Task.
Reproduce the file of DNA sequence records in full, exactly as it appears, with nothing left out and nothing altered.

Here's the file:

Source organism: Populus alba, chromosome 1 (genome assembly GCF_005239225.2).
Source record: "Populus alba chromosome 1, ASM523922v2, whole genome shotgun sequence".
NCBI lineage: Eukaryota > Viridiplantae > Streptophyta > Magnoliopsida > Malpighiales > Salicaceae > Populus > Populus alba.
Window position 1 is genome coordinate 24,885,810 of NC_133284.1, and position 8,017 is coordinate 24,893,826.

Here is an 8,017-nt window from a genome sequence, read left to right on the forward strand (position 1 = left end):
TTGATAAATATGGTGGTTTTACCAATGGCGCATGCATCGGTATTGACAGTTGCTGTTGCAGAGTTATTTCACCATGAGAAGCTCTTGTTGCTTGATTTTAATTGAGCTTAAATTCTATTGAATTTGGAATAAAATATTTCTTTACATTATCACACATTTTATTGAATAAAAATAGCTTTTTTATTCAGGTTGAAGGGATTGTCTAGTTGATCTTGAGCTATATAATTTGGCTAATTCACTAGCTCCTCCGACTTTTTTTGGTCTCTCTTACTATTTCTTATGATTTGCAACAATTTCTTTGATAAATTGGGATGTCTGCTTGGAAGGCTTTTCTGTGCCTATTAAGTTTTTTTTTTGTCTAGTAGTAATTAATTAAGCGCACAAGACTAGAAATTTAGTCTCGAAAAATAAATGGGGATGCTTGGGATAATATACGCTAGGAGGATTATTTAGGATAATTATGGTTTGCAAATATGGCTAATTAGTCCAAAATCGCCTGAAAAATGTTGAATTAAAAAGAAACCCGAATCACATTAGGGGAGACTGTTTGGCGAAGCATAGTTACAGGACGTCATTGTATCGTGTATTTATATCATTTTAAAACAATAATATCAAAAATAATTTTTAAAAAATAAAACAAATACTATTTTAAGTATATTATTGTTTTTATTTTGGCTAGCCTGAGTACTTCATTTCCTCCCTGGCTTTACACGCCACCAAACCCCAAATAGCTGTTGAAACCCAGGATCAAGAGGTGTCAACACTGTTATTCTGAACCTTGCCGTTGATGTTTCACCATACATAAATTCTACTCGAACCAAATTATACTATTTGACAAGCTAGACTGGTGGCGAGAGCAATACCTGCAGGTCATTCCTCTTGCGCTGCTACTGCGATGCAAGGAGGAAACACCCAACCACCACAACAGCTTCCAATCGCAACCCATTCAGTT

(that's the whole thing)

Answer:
Source organism: Populus alba, chromosome 1 (genome assembly GCF_005239225.2).
Source record: "Populus alba chromosome 1, ASM523922v2, whole genome shotgun sequence".
NCBI lineage: Eukaryota > Viridiplantae > Streptophyta > Magnoliopsida > Malpighiales > Salicaceae > Populus > Populus alba.
Window position 1 is genome coordinate 24,885,810 of NC_133284.1, and position 8,017 is coordinate 24,893,826.

Here is an 8,017-nt window from a genome sequence, read left to right on the forward strand (position 1 = left end):
TTGATAAATATGGTGGTTTTACCAATGGCGCATGCATCGGTATTGACAGTTGCTGTTGCAGAGTTATTTCACCATGAGAAGCTCTTGTTGCTTGATTTTAATTGAGCTTAAATTCTATTGAATTTGGAATAAAATATTTCTTTACATTATCACACATTTTATTGAATAAAAATAGCTTTTTTATTCAGGTTGAAGGGATTGTCTAGTTGATCTTGAGCTATATAATTTGGCTAATTCACTAGCTCCTCCGACTTTTTTTGGTCTCTCTTACTATTTCTTATGATTTGCAACAATTTCTTTGATAAATTGGGATGTCTGCTTGGAAGGCTTTTCTGTGCCTATTAAGTTTTTTTTTTGTCTAGTAGTAATTAATTAAGCGCACAAGACTAGAAATTTAGTCTCGAAAAATAAATGGGGATGCTTGGGATAATATACGCTAGGAGGATTATTTAGGATAATTATGGTTTGCAAATATGGCTAATTAGTCCAAAATCGCCTGAAAAATGTTGAATTAAAAAGAAACCCGAATCACATTAGGGGAGACTGTTTGGCGAAGCATAGTTACAGGACGTCATTGTATCGTGTATTTATATCATTTTAAAACAATAATATCAAAAATAATTTTTAAAAAATAAAACAAATACTATTTTAAGTATATTATTGTTTTTATTTTGGCTAGCCTGAGTACTTCATTTCCTCCCTGGCTTTACACGCCACCAAACCCCAAATAGCTGTTGAAACCCAGGATCAAGAGGTGTCAACACTGTTATTCTGAACCTTGCCGTTGATGTTTCACCATACATAAATTCTACTCGAACCAAATTATACTATTTGACAAGCTAGACTGGTGGCGAGAGCAATACCTGCAGGTCATTCCTCTTGCGCTGCTACTGCGATGCAAGGAGGAAACACCCAACCACCACAACAGCTTCCAATCGCAACCCATTCAGTT